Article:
Also, as a reminder, be sure to include a valid date stamp on your documentation.  Auditors will rely on the date of receipt to validate that your documentation was in hand prior to delivery.

 

If you need more information on the phases of FTF and how your business will be impacted, check out our on-demand recording “Face-to-Face in the Real World: How to Comply In Its Current Form” on our products page.

 

Claims Processing Logic Modified: Be on the Lookout for Recoupments

May 6th, 2015

Andrea Stark

 

CMS has had a longstanding policy to deny claims for DME while patients are in a SNF. But oftentimes, DME rentals get billed before the SNF data is in place to deny the claim and this causes routine erroneous payments. Quite often the MACs would initiate special project recoupments for DME claims that erroneously paid while the patient was in a SNF. However, recently CMS created Common Working File (CWF) edits to more consistently identify and recover these erroneous payments. An education article announcing the change was issued via CR 8172, but that directive spoke only to O&P. A new CR 8844 completes the cycle by addressing DME consideration along with a carve out to permit the “from” DOS to equal a date of discharge (as long as there is no evidence the patient was admitted to a difference inpatient setting on the same day). This edit will be effective on April 1, 2015, and will “trigger recoupment for DME items while the beneficiary was in a hospital inpatient stay.”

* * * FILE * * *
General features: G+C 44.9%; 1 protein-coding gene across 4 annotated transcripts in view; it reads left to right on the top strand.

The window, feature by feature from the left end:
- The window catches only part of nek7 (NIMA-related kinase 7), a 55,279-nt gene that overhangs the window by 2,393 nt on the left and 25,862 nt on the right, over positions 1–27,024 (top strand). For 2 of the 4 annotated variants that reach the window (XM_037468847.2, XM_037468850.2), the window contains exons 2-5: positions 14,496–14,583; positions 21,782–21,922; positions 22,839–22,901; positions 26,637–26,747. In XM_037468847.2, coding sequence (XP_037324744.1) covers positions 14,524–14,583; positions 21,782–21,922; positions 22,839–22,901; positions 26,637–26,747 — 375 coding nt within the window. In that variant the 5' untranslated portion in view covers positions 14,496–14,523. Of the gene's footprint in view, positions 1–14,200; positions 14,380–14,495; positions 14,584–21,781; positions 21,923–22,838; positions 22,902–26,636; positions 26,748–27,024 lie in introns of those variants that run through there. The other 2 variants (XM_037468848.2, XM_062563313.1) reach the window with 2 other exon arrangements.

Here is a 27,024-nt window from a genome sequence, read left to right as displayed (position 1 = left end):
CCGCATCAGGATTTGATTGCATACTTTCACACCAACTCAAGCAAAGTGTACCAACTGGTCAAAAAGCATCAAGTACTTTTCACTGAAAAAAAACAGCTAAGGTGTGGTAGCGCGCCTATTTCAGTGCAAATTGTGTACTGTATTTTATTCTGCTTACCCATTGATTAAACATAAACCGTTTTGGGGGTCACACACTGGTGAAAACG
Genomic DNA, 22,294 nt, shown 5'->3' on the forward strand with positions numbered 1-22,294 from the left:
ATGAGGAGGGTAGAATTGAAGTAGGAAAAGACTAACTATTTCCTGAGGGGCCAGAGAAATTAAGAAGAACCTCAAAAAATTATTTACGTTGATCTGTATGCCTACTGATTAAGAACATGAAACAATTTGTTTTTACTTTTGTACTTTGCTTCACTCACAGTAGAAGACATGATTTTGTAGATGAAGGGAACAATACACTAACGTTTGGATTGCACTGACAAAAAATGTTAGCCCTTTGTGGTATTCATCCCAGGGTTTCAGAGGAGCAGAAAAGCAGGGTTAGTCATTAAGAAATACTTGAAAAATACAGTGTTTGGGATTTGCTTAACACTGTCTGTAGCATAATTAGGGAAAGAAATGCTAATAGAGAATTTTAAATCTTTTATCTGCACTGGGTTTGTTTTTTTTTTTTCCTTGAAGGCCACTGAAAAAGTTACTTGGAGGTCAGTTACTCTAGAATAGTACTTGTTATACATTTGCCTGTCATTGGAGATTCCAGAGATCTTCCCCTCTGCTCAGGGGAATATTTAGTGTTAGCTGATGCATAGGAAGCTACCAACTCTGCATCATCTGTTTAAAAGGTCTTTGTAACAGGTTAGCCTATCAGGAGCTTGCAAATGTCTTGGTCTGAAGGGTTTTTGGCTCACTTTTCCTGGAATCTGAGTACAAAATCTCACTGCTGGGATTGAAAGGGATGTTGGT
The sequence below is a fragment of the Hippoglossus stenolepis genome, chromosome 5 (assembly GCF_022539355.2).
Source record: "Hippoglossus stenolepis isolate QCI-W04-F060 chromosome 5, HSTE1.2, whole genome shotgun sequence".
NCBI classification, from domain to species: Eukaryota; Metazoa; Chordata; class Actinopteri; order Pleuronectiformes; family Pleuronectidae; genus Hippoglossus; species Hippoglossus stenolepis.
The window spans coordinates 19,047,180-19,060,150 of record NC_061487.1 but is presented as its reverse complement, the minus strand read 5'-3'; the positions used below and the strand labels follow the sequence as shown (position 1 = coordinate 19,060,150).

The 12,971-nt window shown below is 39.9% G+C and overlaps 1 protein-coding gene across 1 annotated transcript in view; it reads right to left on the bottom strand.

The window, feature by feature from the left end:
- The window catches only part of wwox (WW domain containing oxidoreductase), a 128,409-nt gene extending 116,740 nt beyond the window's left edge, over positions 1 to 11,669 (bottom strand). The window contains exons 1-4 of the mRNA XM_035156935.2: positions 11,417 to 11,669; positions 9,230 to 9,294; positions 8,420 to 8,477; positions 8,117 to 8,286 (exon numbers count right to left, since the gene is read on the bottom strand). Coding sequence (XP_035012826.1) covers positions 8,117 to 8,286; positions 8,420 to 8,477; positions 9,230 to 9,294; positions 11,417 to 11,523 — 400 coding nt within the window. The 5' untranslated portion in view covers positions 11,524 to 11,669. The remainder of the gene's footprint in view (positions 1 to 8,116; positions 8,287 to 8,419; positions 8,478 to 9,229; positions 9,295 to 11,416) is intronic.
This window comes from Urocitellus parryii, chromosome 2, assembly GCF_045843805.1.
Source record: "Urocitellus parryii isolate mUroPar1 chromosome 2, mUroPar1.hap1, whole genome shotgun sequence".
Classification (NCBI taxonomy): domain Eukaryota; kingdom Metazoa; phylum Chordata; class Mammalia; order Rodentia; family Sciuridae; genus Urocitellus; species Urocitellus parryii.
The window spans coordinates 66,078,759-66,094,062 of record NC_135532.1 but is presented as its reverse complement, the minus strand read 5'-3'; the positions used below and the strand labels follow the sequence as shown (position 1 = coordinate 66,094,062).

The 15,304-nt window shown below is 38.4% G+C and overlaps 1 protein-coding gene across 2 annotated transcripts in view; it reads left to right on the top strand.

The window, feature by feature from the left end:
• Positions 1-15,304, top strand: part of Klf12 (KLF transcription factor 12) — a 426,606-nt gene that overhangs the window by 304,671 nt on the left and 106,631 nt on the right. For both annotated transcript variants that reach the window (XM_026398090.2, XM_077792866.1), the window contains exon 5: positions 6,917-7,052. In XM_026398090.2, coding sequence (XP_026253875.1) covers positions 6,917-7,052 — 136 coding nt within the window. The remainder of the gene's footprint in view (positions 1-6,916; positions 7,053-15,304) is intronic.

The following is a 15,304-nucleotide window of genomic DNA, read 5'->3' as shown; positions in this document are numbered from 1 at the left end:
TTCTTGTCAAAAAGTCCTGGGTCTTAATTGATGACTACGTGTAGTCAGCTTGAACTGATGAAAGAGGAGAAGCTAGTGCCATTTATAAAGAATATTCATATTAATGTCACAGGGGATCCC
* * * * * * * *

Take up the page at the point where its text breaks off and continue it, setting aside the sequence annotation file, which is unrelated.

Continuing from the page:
The logic has a carve out for status codes that indicate the patient is supposed to be transferred to a facility, but there is no evidence that they have been transferred by means of a billable claim from the SNF. This exception applies to patient status code of 03 (Discharged/Transferred to a Skilled Nursing Facility [SNF] with Medicare Certification in Anticipation of Skilled Care) and 83 (Discharged/Transferred to a Skilled Nursing Facility [SNF] with Medicare Certification with a Planned Acute Care Hospital Inpatient Readmission) where the Skilled Nursing Facility claim is not on file. The edit will also not apply if the “from” date on the DME claim is the same as the discharge date and the patient status code indicates they are discharged to a location where DME is payable:

 

  • 01 – discharged to home or self-care,
  • 06 – discharged/transferred to home under care of an organized home health service organization in anticipation of covered skilled care,
  • 50 – discharged/transferred to Hospice- home,
  • 81 – discharged to home or self-care with a planned acute care hospital inpatient readmission, or
  • 86 – discharged/transferred to home under care of an organized home health service organization with a planned acute care hospital inpatient readmission.

 

Coordinate with your billing staff to ensure that they are on the lookout for these recoupments.  Claims denied for DME when a beneficiary is in an inpatient stay will including the following remittance codes:

 

  • Remark code PR96 -  Non-covered Charge(s)
  • Remark code M18 – Certain Services may be approved for home use. Neither a hospital nor a Skilled Nursing Facility (SNF) is considered to be a patient’s home.

 

New Electronic Signatures for CEDI Enrollment

May 1st, 2015

Angela Hayden